In the overwhelming majority of cases, dental implant treatment is successful (between 95% and 98% to be more specific). However, there is always a rare instance where an implant failure occurs and salvage needs to be considered. It’s unlikely to happen to you, but in case it does, Dr. Balington and his team are ready to address it. We encourage you to learn more about the symptoms of dental implant failure in Denton, why it occurs, and what treatments are available to you. If you ever feel worried or concerned about the state of your dental implants, please don’t hesitate to call us right away.
If a dental implant is failing, it’s typically because of a condition known as peri-implantitis. This disease occurs when bacteria access the tissue surrounding the dental implant. This damages it, causing the gums and jawbone to break down and no longer support the implant post. While poor oral hygiene is one of the most common causes of implant failure, other potential causes include:
If a dental implant is going to fail, it will typically occur during two specific circumstances. This includes immediately after the implant is placed (a.k.a. early-stage failure) and any time after the implant has fully integrated with the bone (late-stage failure). Failure can also happen years and even decades after an implant has been placed, so don’t assume that just because you’ve had your tooth replacement for a long time means it can’t fail.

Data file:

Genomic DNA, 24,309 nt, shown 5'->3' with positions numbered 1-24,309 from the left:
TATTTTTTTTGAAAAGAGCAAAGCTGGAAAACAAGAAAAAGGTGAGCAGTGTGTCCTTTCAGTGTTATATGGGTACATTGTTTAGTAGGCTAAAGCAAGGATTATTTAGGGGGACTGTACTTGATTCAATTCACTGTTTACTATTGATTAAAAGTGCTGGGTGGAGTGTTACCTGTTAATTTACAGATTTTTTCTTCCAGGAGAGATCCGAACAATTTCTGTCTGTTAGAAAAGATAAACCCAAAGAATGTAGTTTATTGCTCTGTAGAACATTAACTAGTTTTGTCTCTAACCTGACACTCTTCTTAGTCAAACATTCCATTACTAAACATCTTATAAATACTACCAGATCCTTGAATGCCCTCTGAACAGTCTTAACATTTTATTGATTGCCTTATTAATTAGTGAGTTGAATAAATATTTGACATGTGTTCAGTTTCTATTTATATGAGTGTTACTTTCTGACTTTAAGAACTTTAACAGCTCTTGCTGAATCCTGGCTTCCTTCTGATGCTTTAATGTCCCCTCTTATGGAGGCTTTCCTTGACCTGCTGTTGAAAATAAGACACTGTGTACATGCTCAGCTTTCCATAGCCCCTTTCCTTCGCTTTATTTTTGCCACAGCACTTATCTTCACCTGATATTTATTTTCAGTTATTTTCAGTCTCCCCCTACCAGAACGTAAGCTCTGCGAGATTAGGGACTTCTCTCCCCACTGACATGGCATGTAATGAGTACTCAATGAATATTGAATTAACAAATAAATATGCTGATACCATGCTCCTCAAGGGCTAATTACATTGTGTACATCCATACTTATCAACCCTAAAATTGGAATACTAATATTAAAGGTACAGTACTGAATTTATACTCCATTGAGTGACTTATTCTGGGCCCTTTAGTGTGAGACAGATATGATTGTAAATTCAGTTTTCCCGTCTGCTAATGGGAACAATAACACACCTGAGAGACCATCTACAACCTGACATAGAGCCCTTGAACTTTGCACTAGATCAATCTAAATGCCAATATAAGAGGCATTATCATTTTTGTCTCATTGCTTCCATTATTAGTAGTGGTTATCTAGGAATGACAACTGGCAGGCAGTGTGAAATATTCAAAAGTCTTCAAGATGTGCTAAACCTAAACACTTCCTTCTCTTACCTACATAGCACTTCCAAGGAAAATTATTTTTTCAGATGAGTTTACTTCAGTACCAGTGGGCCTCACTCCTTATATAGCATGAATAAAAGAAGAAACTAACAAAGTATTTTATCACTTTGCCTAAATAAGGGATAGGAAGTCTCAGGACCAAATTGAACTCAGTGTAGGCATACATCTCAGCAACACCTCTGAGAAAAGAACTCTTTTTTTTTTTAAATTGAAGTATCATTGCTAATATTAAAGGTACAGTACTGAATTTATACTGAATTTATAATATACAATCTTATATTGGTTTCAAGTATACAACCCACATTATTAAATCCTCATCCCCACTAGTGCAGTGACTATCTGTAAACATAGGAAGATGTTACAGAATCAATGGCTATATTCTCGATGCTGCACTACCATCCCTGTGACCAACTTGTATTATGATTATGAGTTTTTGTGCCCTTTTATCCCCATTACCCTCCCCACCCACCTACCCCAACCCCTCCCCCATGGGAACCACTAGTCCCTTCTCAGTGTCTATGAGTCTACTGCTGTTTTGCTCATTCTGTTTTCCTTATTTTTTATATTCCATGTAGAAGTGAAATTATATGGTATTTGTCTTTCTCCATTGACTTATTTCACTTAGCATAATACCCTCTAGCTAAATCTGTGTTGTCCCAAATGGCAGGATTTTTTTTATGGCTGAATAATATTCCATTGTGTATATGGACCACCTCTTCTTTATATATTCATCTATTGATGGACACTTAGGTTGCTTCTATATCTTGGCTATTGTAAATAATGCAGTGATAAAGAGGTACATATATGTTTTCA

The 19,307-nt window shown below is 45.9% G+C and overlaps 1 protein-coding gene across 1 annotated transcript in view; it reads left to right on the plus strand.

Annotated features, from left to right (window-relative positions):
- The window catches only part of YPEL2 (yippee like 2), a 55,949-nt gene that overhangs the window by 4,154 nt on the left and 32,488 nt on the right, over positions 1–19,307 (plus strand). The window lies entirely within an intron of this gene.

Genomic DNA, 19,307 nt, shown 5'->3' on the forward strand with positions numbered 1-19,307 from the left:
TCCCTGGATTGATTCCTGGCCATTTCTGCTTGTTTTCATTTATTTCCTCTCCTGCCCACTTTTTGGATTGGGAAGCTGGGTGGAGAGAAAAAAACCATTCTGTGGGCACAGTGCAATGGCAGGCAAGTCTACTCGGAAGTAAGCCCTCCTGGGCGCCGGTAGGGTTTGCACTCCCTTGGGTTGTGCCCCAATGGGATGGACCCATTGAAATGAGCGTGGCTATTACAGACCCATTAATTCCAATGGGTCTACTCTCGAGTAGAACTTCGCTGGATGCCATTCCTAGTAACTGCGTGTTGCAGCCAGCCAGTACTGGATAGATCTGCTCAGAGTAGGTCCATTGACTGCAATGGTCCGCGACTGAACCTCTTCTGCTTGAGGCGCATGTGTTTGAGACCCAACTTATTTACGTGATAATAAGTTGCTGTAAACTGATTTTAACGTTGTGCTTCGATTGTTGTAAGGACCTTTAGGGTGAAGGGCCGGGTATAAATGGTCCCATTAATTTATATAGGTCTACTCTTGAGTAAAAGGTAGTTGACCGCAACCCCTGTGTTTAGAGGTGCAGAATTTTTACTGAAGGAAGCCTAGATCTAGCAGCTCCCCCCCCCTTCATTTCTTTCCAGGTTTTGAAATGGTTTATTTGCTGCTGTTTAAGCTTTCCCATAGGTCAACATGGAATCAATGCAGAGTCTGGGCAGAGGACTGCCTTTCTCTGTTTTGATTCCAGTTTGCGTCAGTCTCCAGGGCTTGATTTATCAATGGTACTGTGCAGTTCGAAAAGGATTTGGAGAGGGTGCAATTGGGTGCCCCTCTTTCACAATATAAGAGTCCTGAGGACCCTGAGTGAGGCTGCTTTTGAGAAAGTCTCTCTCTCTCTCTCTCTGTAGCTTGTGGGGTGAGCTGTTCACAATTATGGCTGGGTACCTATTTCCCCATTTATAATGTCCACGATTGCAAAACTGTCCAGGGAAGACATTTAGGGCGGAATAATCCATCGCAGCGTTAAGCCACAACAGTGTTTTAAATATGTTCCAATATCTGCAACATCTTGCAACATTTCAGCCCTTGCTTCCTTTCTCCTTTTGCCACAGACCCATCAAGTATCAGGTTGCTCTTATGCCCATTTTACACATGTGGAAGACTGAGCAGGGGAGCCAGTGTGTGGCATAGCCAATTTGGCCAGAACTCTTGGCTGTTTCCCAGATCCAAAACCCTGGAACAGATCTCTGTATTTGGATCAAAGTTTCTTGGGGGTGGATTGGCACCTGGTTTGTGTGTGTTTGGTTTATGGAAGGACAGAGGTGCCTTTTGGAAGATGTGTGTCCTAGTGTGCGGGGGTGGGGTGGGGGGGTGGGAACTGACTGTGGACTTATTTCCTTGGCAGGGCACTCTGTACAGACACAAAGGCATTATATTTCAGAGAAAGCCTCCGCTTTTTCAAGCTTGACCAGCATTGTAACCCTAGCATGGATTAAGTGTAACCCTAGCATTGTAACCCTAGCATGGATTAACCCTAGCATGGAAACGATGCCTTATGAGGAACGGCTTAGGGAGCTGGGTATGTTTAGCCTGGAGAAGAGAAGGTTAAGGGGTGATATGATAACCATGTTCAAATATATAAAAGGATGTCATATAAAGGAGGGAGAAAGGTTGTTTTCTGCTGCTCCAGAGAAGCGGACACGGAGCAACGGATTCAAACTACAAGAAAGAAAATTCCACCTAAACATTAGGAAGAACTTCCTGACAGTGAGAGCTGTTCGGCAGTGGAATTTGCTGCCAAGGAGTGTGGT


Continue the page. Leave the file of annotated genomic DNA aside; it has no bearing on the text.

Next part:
The most common symptoms your dental implant is failing include the following:
Call our office right away if you suspect something may be wrong with your dental implant, whether you had it placed recently or years ago. When you arrive for your appointment, we’ll perform a detailed exam and ask about your symptoms. From there, we’ll go over your treatment options to salvage your dental implant if viable.
Depending on the extent of your dental implant issues, we may recommend a deep cleaning, antibiotics, and infection control measures to stop the spread of your condition and save your tooth replacement. The sooner you get in touch with our office, the more likely you’ll be able to save your implant. Keep in mind that if damage is severe, the implant will likely need to be removed. You may be able to receive a new implant following a preparatory treatment, such as a gum graft, bone graft, or other service.